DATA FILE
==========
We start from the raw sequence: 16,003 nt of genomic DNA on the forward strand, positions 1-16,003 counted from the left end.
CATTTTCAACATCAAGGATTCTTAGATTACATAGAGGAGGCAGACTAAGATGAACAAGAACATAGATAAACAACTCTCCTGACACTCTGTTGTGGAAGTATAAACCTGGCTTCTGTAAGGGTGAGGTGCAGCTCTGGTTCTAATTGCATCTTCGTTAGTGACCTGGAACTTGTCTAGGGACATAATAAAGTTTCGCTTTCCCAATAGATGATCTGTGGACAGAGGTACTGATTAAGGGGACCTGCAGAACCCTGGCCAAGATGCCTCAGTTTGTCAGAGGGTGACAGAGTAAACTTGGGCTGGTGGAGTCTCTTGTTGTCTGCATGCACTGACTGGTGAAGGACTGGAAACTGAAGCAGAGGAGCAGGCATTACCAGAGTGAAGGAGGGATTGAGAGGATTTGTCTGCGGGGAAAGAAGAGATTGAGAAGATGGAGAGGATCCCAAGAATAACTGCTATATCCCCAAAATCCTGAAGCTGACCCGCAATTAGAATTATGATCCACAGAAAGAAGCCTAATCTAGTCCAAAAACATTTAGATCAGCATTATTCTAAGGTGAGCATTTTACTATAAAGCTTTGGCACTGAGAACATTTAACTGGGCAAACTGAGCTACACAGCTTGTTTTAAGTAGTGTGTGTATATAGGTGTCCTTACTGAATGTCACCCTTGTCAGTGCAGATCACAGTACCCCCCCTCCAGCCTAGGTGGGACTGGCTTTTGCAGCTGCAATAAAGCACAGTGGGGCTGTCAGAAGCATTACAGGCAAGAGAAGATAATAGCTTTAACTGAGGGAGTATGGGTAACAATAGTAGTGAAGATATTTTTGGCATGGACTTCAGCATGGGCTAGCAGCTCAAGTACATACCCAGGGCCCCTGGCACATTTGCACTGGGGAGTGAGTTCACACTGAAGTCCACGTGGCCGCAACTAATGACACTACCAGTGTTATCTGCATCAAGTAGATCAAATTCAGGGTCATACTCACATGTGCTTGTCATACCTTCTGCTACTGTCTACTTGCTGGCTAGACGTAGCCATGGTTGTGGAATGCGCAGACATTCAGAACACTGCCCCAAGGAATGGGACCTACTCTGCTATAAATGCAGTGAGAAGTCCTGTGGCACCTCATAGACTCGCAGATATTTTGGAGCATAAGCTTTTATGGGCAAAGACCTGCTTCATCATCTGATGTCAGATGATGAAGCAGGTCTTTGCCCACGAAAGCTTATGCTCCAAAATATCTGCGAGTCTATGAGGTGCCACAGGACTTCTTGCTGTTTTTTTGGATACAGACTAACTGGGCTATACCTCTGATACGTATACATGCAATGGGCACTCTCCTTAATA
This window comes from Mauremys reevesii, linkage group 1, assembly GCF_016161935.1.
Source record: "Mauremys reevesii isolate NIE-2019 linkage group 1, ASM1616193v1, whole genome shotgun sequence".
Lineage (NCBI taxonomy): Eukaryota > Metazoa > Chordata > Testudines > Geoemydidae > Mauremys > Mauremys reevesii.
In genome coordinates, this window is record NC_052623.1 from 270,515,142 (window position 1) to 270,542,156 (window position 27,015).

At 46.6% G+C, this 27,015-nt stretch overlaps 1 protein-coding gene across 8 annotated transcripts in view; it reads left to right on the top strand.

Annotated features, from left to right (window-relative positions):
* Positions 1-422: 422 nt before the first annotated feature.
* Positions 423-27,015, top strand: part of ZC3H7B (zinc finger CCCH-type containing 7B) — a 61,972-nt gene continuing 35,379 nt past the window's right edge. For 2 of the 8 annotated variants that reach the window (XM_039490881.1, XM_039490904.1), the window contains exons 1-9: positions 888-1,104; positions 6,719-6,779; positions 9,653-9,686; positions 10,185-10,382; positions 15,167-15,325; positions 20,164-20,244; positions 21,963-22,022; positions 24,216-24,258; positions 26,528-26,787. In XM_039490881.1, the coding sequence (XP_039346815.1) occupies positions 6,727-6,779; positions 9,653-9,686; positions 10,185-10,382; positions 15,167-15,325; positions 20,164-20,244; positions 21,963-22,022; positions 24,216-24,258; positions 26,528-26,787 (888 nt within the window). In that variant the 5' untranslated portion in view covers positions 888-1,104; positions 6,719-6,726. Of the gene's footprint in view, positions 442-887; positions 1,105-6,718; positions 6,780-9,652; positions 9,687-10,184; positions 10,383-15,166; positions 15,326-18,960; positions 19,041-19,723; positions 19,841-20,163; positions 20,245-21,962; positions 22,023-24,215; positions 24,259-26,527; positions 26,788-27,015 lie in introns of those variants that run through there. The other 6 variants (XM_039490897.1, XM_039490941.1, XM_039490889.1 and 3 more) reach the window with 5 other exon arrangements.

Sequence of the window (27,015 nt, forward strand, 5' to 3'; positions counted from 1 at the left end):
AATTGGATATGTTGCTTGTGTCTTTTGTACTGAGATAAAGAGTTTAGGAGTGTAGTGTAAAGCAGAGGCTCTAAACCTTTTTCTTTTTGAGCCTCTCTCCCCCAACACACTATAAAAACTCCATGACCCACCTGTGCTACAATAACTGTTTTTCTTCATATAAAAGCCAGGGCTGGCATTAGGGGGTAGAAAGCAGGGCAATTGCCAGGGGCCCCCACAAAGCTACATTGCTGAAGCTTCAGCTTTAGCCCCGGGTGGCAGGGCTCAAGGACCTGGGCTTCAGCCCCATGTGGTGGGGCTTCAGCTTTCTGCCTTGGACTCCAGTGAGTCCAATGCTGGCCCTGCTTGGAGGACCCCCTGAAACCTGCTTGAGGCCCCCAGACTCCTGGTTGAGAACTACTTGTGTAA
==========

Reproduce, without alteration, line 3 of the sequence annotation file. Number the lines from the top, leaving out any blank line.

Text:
This window comes from Mauremys reevesii, linkage group 1, assembly GCF_016161935.1.